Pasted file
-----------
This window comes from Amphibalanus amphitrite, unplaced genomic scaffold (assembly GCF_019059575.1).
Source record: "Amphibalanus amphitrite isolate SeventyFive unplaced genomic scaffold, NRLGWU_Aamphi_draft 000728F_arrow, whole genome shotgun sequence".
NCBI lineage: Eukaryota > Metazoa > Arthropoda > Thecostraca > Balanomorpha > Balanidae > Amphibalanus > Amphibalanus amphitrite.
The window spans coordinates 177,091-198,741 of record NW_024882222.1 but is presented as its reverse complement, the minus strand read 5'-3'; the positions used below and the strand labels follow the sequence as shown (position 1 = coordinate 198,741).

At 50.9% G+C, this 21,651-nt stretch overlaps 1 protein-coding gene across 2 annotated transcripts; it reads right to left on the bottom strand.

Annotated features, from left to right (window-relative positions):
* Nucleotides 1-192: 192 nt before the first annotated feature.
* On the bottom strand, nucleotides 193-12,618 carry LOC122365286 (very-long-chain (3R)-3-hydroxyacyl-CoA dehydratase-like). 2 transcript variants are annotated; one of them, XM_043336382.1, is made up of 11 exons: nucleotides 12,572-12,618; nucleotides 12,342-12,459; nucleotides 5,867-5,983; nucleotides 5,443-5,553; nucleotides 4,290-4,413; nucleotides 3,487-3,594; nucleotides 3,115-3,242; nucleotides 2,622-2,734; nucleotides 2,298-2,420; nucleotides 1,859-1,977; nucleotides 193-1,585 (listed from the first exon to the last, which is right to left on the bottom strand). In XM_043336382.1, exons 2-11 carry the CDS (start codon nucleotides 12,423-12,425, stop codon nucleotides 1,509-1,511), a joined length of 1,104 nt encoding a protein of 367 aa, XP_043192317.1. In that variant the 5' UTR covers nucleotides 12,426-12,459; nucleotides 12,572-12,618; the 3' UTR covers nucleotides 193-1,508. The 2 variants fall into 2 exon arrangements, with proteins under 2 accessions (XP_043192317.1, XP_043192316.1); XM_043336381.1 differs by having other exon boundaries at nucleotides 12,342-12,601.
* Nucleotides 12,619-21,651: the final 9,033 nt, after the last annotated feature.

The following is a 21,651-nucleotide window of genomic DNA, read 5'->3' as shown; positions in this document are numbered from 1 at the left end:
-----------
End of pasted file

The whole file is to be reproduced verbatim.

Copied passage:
This window comes from Amphibalanus amphitrite, unplaced genomic scaffold (assembly GCF_019059575.1).
Source record: "Amphibalanus amphitrite isolate SeventyFive unplaced genomic scaffold, NRLGWU_Aamphi_draft 000728F_arrow, whole genome shotgun sequence".
NCBI lineage: Eukaryota > Metazoa > Arthropoda > Thecostraca > Balanomorpha > Balanidae > Amphibalanus > Amphibalanus amphitrite.
The window spans coordinates 177,091-198,741 of record NW_024882222.1 but is presented as its reverse complement, the minus strand read 5'-3'; the positions used below and the strand labels follow the sequence as shown (position 1 = coordinate 198,741).

At 50.9% G+C, this 21,651-nt stretch overlaps 1 protein-coding gene across 2 annotated transcripts; it reads right to left on the bottom strand.

Annotated features, from left to right (window-relative positions):
* Nucleotides 1-192: 192 nt before the first annotated feature.
* On the bottom strand, nucleotides 193-12,618 carry LOC122365286 (very-long-chain (3R)-3-hydroxyacyl-CoA dehydratase-like). 2 transcript variants are annotated; one of them, XM_043336382.1, is made up of 11 exons: nucleotides 12,572-12,618; nucleotides 12,342-12,459; nucleotides 5,867-5,983; nucleotides 5,443-5,553; nucleotides 4,290-4,413; nucleotides 3,487-3,594; nucleotides 3,115-3,242; nucleotides 2,622-2,734; nucleotides 2,298-2,420; nucleotides 1,859-1,977; nucleotides 193-1,585 (listed from the first exon to the last, which is right to left on the bottom strand). In XM_043336382.1, exons 2-11 carry the CDS (start codon nucleotides 12,423-12,425, stop codon nucleotides 1,509-1,511), a joined length of 1,104 nt encoding a protein of 367 aa, XP_043192317.1. In that variant the 5' UTR covers nucleotides 12,426-12,459; nucleotides 12,572-12,618; the 3' UTR covers nucleotides 193-1,508. The 2 variants fall into 2 exon arrangements, with proteins under 2 accessions (XP_043192317.1, XP_043192316.1); XM_043336381.1 differs by having other exon boundaries at nucleotides 12,342-12,601.
* Nucleotides 12,619-21,651: the final 9,033 nt, after the last annotated feature.

The following is a 21,651-nucleotide window of genomic DNA, read 5'->3' as shown; positions in this document are numbered from 1 at the left end: